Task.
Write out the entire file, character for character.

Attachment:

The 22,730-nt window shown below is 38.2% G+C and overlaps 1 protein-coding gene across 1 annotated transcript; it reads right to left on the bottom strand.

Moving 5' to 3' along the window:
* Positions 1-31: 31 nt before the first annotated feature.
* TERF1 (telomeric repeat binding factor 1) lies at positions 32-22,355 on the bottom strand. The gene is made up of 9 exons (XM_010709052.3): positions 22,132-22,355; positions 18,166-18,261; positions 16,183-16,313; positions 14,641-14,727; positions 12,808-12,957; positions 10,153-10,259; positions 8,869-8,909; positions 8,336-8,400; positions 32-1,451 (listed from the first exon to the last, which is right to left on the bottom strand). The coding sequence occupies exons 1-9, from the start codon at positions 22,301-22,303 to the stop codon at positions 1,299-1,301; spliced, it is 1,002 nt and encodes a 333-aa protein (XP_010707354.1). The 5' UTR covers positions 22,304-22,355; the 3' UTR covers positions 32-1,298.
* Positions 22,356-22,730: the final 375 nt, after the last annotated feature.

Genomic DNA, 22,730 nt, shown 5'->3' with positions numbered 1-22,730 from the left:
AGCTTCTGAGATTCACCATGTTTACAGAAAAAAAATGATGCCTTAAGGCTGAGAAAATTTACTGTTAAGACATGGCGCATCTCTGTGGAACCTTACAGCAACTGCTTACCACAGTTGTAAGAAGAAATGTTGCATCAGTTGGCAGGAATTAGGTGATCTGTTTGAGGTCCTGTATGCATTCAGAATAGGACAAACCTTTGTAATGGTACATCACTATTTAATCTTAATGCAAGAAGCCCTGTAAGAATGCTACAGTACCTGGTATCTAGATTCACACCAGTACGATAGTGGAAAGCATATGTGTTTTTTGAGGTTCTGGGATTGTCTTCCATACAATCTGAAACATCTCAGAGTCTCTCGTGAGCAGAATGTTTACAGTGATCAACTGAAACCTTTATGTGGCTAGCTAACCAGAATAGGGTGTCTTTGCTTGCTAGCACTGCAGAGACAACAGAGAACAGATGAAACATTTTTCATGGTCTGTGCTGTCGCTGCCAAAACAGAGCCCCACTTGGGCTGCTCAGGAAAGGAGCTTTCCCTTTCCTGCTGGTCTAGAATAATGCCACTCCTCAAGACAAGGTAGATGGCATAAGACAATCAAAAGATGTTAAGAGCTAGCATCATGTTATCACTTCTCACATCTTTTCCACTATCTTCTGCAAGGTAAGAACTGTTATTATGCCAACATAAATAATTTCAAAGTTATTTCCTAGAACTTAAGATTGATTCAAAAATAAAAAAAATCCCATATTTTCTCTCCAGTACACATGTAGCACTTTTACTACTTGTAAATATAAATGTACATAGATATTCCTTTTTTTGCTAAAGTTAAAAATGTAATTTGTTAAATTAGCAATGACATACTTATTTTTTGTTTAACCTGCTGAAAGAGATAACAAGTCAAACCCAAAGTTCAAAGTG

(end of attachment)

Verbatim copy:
The 22,730-nt window shown below is 38.2% G+C and overlaps 1 protein-coding gene across 1 annotated transcript; it reads right to left on the bottom strand.

Moving 5' to 3' along the window:
* Positions 1-31: 31 nt before the first annotated feature.
* TERF1 (telomeric repeat binding factor 1) lies at positions 32-22,355 on the bottom strand. The gene is made up of 9 exons (XM_010709052.3): positions 22,132-22,355; positions 18,166-18,261; positions 16,183-16,313; positions 14,641-14,727; positions 12,808-12,957; positions 10,153-10,259; positions 8,869-8,909; positions 8,336-8,400; positions 32-1,451 (listed from the first exon to the last, which is right to left on the bottom strand). The coding sequence occupies exons 1-9, from the start codon at positions 22,301-22,303 to the stop codon at positions 1,299-1,301; spliced, it is 1,002 nt and encodes a 333-aa protein (XP_010707354.1). The 5' UTR covers positions 22,304-22,355; the 3' UTR covers positions 32-1,298.
* Positions 22,356-22,730: the final 375 nt, after the last annotated feature.

Genomic DNA, 22,730 nt, shown 5'->3' with positions numbered 1-22,730 from the left:
AGCTTCTGAGATTCACCATGTTTACAGAAAAAAAATGATGCCTTAAGGCTGAGAAAATTTACTGTTAAGACATGGCGCATCTCTGTGGAACCTTACAGCAACTGCTTACCACAGTTGTAAGAAGAAATGTTGCATCAGTTGGCAGGAATTAGGTGATCTGTTTGAGGTCCTGTATGCATTCAGAATAGGACAAACCTTTGTAATGGTACATCACTATTTAATCTTAATGCAAGAAGCCCTGTAAGAATGCTACAGTACCTGGTATCTAGATTCACACCAGTACGATAGTGGAAAGCATATGTGTTTTTTGAGGTTCTGGGATTGTCTTCCATACAATCTGAAACATCTCAGAGTCTCTCGTGAGCAGAATGTTTACAGTGATCAACTGAAACCTTTATGTGGCTAGCTAACCAGAATAGGGTGTCTTTGCTTGCTAGCACTGCAGAGACAACAGAGAACAGATGAAACATTTTTCATGGTCTGTGCTGTCGCTGCCAAAACAGAGCCCCACTTGGGCTGCTCAGGAAAGGAGCTTTCCCTTTCCTGCTGGTCTAGAATAATGCCACTCCTCAAGACAAGGTAGATGGCATAAGACAATCAAAAGATGTTAAGAGCTAGCATCATGTTATCACTTCTCACATCTTTTCCACTATCTTCTGCAAGGTAAGAACTGTTATTATGCCAACATAAATAATTTCAAAGTTATTTCCTAGAACTTAAGATTGATTCAAAAATAAAAAAAATCCCATATTTTCTCTCCAGTACACATGTAGCACTTTTACTACTTGTAAATATAAATGTACATAGATATTCCTTTTTTTGCTAAAGTTAAAAATGTAATTTGTTAAATTAGCAATGACATACTTATTTTTTGTTTAACCTGCTGAAAGAGATAACAAGTCAAACCCAAAGTTCAAAGTG